After being stranded on an island for years, the powerful wizard Prospero – previously the Duke of Milan – finds an opportunity to reverse the wrongs visited upon him. With the help of the spirit Ariel, he conjures up a storm to shipwreck, but leave unharmed, the enemies who deposed him. Along with his mastery over the elements of wind, water, fire, and earth, Prospero is able secretly to direct a courtship between Miranda, his daughter, and Ferdinand, son of Alonso, King of Naples. Ariel interrupts two different assassination plots and confronts Prospero's enemies with their past crimes. Caliban, a native of the island, seeks freedom from being Prospero's servant and places his trust in two members of Alonso's court, the steward Stephania and the jester Trincula. Ariel also longs for an end to her service to Prospero. As all his grand designs are fulfilled, Prospero must decide between revenge and compassion.

Prospero is played by Richard Nielsen, in his 26th production with Flatwater Shakespeare. Anna Hahn and Joe Hansen are the island's main inhabitants, Ariel and Caliban. Kacey Rose and Justin Minchow appear as the new couple Miranda and Ferdinand, while Mary Chambers and Samantha Hannigan play the Shakespearean clowns Stephania and Trincula. Other performers include Katie Hoppe and James Allen as the villainously witty Antonia and Sebastian, Jeremy Blomstedt as the penitent Alonso, and Chet Kincaid as the kind courtier Gonzala. Cat Pestinger provides musical commentary as the show's Troubadour, performing original songs and familiar favorites. The entire cast brings the island's elemental spirits to life.

Production design is by the director, Ryan Kathman. Costumes are by Kat Cover, with set construction and scenic painting by Jerry Peterson, Matthew Lukasiewicz, Marie Kisling, and Anthony Slattery. Sound design and musical arrangements are by Mary Chambers, Cat Pestinger, and Ryan Kathman. Stephen Buhler is the dramaturg. Michelle Zinke is the stage and tour manager, with Katie Hoppe the assistant stage and tour manager. Linda Zinke is the box office manager.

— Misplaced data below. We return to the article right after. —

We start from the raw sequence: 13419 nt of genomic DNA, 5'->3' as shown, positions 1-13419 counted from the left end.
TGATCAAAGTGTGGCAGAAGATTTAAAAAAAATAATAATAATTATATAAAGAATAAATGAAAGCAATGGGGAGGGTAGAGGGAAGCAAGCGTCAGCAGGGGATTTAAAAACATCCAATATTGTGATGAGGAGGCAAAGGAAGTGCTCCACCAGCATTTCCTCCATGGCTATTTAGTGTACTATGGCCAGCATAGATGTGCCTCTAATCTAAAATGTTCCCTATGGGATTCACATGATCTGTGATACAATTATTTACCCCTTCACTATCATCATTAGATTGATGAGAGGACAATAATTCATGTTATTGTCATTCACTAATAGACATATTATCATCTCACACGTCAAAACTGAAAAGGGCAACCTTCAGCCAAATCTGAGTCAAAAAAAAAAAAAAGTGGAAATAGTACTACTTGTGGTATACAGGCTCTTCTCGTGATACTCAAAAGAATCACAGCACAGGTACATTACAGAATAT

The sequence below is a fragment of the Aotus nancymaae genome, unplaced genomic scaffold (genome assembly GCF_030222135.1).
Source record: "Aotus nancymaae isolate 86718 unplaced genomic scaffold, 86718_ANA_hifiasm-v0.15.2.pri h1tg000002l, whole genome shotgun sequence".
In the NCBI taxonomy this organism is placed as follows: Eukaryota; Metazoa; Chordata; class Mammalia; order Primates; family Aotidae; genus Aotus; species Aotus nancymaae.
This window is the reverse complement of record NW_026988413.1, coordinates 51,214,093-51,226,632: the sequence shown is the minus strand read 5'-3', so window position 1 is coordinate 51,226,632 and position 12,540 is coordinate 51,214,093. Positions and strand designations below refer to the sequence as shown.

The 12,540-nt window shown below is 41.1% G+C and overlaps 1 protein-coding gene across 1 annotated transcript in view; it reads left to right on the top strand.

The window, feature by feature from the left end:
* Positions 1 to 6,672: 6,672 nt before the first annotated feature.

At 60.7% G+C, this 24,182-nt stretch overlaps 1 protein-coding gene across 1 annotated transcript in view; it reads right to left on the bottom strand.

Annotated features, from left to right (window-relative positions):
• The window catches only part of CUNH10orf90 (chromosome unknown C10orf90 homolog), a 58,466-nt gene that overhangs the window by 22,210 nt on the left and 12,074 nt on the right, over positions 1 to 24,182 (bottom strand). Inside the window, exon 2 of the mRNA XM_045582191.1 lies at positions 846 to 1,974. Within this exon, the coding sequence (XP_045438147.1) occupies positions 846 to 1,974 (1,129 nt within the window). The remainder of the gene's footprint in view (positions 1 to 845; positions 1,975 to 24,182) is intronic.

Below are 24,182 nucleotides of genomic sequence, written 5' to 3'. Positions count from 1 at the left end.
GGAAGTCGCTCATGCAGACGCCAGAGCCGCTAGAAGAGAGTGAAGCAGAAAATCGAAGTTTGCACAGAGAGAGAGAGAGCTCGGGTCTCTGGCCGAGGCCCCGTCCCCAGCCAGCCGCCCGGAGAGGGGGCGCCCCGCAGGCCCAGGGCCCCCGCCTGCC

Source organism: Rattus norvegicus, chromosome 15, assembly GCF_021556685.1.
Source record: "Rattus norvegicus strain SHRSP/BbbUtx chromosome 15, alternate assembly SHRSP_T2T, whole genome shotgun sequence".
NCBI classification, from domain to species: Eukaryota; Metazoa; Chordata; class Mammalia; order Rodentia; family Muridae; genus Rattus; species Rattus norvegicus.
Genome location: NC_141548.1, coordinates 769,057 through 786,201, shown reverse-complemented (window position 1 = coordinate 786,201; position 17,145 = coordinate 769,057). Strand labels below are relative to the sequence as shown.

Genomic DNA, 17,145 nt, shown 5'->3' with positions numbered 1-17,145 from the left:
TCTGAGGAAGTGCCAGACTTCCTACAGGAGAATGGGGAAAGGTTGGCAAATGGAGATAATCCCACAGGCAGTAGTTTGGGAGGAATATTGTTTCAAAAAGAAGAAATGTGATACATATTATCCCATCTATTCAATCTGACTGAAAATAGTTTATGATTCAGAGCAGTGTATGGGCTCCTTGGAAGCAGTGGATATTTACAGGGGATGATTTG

As in previous years, Ivanna Cone will create a new ice cream flavor, which will be served free of charge during the final weekend's tour of Lincoln parks. The 2018 Flatwater FREE Shakespeare tour has been made possible by a grant from the Cooper Foundation.
Shakespeare is for everyone! For tickets at the Swan Theatre and for more information about Flatwater Shakespeare, visit www.flatwatershakespearecompany.org.


LIST OF LOCATIONS (all performances start at 7 p.m.):

Thursday–Sunday,June 7–12, Swan Theatre at Wyuka Stables, 3600 O Street
($20 adult, $18 senior, $15 student)

Thursday–Sunday,June 14-19, Swan Theatre at Wyuka Stables, 3600 O Street
($20 adult, $18 senior, $15 student)

Thursday, June 21 Belmont Park, N. 12th and Judson (Free)

Friday, June 22 Cooper Park, S. 6th and D (Free)

Saturday, June 23 Trago Park, N. 22nd and U (Free)

Sunday, June 24 Havelock Park, N. 63rd and Ballard (Free)




Saturday, May 12, 2018

Give to Lincoln Day 2018!



Magical experiences are in the works with Flatwater Shakespeare this summer: performances of The Tempest, our K-6 Little But Fierce program, our Grades 7-12 Sonnets and Songs program. 

Please support our productions and educational initiatives through Give to Lincoln Day 2018 -- you can donate now online!

https://www.givetolincoln.com/nonprofits/flatwater-shakespeare-company


Tuesday, May 01, 2018

FSC Education Programs Coming This Summer!





Registration is open now for both Little But Fierce, our sonnet-based Grades K-6 program, and Sonnets and Songs for Grades 7-12.  Participation is free of charge and on a first-come, first-served basis. Follow the link to sign up soon!

http://www.flatwatershakespearecompany.org/youth-and-education/